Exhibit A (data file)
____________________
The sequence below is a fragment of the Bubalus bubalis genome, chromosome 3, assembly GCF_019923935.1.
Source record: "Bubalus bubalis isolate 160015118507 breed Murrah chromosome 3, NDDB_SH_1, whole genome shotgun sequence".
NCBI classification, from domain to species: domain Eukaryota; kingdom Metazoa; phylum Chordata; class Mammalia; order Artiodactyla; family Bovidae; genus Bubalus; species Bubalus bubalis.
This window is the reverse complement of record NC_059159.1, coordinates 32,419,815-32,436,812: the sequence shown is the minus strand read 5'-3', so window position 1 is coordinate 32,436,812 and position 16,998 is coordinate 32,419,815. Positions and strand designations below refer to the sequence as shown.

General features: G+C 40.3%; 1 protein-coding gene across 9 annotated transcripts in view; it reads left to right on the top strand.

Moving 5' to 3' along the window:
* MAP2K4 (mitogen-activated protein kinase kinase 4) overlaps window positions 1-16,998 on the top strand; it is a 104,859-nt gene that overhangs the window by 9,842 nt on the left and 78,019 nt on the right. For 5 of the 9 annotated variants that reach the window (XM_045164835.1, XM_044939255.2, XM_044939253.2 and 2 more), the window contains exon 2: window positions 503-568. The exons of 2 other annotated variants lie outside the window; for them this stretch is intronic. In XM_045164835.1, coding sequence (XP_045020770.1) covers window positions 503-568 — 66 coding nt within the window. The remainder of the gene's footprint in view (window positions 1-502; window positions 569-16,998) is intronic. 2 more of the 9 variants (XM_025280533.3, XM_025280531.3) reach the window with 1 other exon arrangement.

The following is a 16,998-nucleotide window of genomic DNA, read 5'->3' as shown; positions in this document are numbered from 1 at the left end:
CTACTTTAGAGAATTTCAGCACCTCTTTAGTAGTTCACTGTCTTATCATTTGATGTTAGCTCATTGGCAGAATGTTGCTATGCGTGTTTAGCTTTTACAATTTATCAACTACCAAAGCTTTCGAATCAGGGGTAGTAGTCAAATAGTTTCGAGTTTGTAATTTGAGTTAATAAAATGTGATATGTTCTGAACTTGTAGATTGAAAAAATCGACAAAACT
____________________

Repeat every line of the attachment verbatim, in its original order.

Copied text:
The sequence below is a fragment of the Bubalus bubalis genome, chromosome 3, assembly GCF_019923935.1.
Source record: "Bubalus bubalis isolate 160015118507 breed Murrah chromosome 3, NDDB_SH_1, whole genome shotgun sequence".
NCBI classification, from domain to species: domain Eukaryota; kingdom Metazoa; phylum Chordata; class Mammalia; order Artiodactyla; family Bovidae; genus Bubalus; species Bubalus bubalis.
This window is the reverse complement of record NC_059159.1, coordinates 32,419,815-32,436,812: the sequence shown is the minus strand read 5'-3', so window position 1 is coordinate 32,436,812 and position 16,998 is coordinate 32,419,815. Positions and strand designations below refer to the sequence as shown.

General features: G+C 40.3%; 1 protein-coding gene across 9 annotated transcripts in view; it reads left to right on the top strand.

Moving 5' to 3' along the window:
* MAP2K4 (mitogen-activated protein kinase kinase 4) overlaps window positions 1-16,998 on the top strand; it is a 104,859-nt gene that overhangs the window by 9,842 nt on the left and 78,019 nt on the right. For 5 of the 9 annotated variants that reach the window (XM_045164835.1, XM_044939255.2, XM_044939253.2 and 2 more), the window contains exon 2: window positions 503-568. The exons of 2 other annotated variants lie outside the window; for them this stretch is intronic. In XM_045164835.1, coding sequence (XP_045020770.1) covers window positions 503-568 — 66 coding nt within the window. The remainder of the gene's footprint in view (window positions 1-502; window positions 569-16,998) is intronic. 2 more of the 9 variants (XM_025280533.3, XM_025280531.3) reach the window with 1 other exon arrangement.

The following is a 16,998-nucleotide window of genomic DNA, read 5'->3' as shown; positions in this document are numbered from 1 at the left end:
CTACTTTAGAGAATTTCAGCACCTCTTTAGTAGTTCACTGTCTTATCATTTGATGTTAGCTCATTGGCAGAATGTTGCTATGCGTGTTTAGCTTTTACAATTTATCAACTACCAAAGCTTTCGAATCAGGGGTAGTAGTCAAATAGTTTCGAGTTTGTAATTTGAGTTAATAAAATGTGATATGTTCTGAACTTGTAGATTGAAAAAATCGACAAAACT